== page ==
A small black dot passing across the face of the sun next week will be watched with interest, wonder and excitement by experts and amateurs around the world.
The event on Tuesday and Wednesday will be the last opportunity for anyone this century to witness the transit of Venus.
The dot is our closest planetary neighbour, moving between the earth and the sun.
For amateur skywatchers viewing projected images of the phenomenon with their telescopes, it will be something to marvel at and remember. But it will also provide valuable data for professional astronomers and planetary scientists studying worlds orbiting distant stars.
Venus transits occur in repeating pairs. The last was seen in 2004 and the next two will not be until 2117 and 2125. The previous transit to the one in 2004 was on December 6 1882.
This year’s transit will last slightly under seven hours but only the final hour or so will be visible in the UK at dawn on Wednesday June 6.
The transit starts at 11.04pm on Tuesday, after sunset in the UK. The planet will take a curved path across the northern part of the sun, reaching a half-way point at about 2.30am.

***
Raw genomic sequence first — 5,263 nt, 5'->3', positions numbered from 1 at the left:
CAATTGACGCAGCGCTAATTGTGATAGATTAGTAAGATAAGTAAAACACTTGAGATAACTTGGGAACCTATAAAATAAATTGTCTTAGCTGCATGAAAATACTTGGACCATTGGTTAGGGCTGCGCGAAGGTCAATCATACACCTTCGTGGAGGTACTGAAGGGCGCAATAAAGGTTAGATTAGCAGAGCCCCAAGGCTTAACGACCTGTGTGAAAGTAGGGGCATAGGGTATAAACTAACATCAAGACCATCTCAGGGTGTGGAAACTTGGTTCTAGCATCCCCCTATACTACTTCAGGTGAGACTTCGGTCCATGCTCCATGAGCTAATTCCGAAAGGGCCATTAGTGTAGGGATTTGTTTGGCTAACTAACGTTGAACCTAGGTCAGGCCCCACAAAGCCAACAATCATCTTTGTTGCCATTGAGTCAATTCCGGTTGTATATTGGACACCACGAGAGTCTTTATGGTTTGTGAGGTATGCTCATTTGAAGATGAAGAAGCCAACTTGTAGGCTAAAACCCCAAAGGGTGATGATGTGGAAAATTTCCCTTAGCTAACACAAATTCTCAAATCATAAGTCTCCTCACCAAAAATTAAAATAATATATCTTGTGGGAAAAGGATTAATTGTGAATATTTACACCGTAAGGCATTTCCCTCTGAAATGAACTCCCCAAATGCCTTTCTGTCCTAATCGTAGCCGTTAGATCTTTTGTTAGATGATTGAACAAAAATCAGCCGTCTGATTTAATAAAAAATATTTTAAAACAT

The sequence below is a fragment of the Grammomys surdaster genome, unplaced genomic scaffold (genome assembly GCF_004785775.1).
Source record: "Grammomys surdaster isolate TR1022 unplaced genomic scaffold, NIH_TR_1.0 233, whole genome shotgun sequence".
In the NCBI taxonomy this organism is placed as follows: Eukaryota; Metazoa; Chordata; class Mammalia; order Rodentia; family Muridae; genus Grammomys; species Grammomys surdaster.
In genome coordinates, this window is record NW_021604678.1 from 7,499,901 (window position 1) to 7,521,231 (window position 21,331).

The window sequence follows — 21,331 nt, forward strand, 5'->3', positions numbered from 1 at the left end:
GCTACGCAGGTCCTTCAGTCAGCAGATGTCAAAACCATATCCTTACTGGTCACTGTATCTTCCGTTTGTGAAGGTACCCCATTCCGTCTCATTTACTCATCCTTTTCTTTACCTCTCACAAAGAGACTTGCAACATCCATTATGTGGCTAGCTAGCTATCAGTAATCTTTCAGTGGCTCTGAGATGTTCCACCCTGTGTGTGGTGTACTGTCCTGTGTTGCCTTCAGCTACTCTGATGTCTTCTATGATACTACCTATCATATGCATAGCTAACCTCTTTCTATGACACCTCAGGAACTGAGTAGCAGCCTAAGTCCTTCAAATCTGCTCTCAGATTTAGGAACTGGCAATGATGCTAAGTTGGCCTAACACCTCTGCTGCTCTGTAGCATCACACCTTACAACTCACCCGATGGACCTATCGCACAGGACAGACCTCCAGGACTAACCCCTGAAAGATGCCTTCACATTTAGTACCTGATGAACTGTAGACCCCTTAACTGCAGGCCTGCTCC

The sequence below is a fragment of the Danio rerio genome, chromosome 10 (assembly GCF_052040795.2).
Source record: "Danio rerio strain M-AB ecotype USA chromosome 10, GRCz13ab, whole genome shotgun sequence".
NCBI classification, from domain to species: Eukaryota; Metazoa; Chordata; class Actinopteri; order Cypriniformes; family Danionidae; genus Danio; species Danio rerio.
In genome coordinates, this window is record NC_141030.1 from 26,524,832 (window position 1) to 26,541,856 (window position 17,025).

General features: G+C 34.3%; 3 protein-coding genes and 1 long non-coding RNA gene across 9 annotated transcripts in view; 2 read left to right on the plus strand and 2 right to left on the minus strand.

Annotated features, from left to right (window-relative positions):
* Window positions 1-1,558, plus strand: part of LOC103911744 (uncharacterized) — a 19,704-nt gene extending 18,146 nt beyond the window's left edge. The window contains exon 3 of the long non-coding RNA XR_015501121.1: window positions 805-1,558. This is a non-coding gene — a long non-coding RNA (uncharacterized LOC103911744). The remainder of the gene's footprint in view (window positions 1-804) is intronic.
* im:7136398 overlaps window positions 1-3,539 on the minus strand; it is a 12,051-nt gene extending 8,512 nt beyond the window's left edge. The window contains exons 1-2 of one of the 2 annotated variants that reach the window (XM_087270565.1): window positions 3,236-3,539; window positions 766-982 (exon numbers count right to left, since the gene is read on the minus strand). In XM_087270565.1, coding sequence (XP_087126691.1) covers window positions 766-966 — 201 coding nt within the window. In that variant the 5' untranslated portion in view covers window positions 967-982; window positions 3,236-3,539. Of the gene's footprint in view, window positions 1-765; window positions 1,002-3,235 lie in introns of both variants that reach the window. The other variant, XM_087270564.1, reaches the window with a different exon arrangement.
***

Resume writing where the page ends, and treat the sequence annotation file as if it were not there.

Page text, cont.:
Venus will then begin to move away from the sun at about 5.37am on Wednesday. Since the sun will not rise until about 4.50am, only a short period of time is available for transit watching in the UK and a good view requires an unobstructed horizon.
During the transit Venus is visible as a dark disc covering 1/32nd of the sun’s surface and blocking out about one per cent of its light.
People are warned not to look directly at the sun, which risks blindness. The event can be watched on via the US space agency Nasa’s live webcast http://venustransit.nasa.gov/transitofvenus/.